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Wikipedia is not a place for original research or drug evangelism. We need to stick to whatever limited facts we have lest we come off promoting. — Preceding unsigned comment added by (talk) 04:44, 28 November 2011 (UTC)

Contradictory statements[edit]

  • article claims both "lack of euphoria" and "mild euphoria" - neither is referenced to a reliable source
  • article claims "health risks are totally unknown", then goes on to describe the risks of side effects - neither is referenced to a reliable source — Preceding unsigned comment added by (talk) 10:53, 13 September 2011 (UTC)

Health risks and side effects are not the same thing, therefore this part of the article is not contradictory. There is no published data on MPA and as such, however unreliable, firsthand anecdotal experiences are the only sources available. Anareon (talk) 23:44, 8 November 2011 (UTC)

Although it does list cardiovascular problems and chest pain which could be considered a health risk. Lysergic acid diethylamide (talk) 01:37, 10 November 2011 (UTC)

References needed[edit]

I removed this tag as there are now a number of good references for this article. — Preceding unsigned comment added by Testem (talkcontribs) 08:58, 1 March 2012 (UTC)

Intermediate product in methamphetamine synthesis?[edit]

Is methiopropamine the last intermediate chemical in one meth production method? In the first episode of Breaking Bad's season 4, Walt mentions it as the chemical that is transformed into methamphetamine as the last step of his procedure. (talk) 14:31, 3 August 2012 (UTC) The compound name he mentions is either another name for MPA or another chemical, I'm not sure. (talk) 14:34, 3 August 2012 (UTC)

No, MPA would not be usable in any step of a methamphetamine synthesis. Testem (talk) 14:43, 5 August 2012 (UTC)

Contradictory info on analog status[edit]

In the intro, the article says MPA is not a functional analog of PEA or AMP. In the legality it contemplates its (structural?) analog status in the United States. By the looks of the molecule, the thiophene is more than enough to make it a structurally distinct. For example, the n,n-dimethylethylamine on scheduled DMT is not uncommon on unscheduled drugs deemed legal by the FDA. The ring structure defines the molecule more than the alkyl and other chains, as far as US law is concerned.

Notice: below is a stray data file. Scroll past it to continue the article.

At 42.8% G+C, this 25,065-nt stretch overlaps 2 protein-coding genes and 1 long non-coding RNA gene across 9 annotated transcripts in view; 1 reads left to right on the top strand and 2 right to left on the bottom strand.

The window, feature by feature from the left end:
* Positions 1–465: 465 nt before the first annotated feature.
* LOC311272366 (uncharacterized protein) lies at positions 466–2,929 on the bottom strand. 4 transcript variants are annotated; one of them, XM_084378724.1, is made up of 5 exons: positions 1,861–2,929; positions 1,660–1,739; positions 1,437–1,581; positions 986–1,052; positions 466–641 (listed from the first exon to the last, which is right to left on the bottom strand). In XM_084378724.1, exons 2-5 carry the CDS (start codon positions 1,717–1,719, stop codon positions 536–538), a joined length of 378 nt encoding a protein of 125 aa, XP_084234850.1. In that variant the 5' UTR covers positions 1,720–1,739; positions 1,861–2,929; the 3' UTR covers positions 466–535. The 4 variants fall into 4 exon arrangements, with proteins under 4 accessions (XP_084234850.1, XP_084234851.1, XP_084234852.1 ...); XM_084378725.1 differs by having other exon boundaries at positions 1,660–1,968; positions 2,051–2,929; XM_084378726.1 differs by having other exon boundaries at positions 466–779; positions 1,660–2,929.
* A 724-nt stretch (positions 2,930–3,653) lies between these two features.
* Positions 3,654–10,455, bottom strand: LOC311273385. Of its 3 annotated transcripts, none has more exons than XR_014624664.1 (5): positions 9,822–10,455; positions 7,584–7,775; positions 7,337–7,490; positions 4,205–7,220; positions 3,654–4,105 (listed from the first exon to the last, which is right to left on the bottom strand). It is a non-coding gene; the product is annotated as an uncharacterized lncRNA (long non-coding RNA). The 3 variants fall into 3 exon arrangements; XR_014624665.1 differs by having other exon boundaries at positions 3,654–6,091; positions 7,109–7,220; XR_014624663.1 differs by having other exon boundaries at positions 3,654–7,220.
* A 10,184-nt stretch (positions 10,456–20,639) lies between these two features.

On an unrelated note, is there documentation on the alleged "successful prosecutions" under the FAA? I'm only aware of two FAA cases; one of which struck it down as ambiguous, the other was partially successful because the defendant proved their intent by lying to federal agents. (talk) 23:31, 20 October 2013 (UTC)

More Better English Needed, Apply Within[edit]

Beside those pathways it shoud be mentioned that two drugs containing a thiophene ring were on the market, Tienilic acid and Suprofen, both have been withdrawn due to hepatotoxicity and cases of renal failure , this has been circumvened by introducing thiophene ring which is substituted in 4,5 positions. This may be due to sulfoxides and epoxide adducts that may interact with the GSH System and Methionine to form protein adducts.[10]

Aside from "should" being spelled wrong here, *should* this really be mentioned? I could name multiple other drugs that are still on the market which have a thiophene ring somewhere. This sentence does not appear to be covered by the incomplete citation in [10], either. Also 4,5 substitution on a 5-member ring? Start at the first atom in a five-membered ring, and count until you reach five. If you haven't yet discovered the problem here, just keep counting... (talk) 09:25, 14 April 2016 (UTC)
Yeah, that recently added paragraph has multiple problems. I have simply deleted it. -- Ed (Edgar181) 12:05, 14 April 2016 (UTC)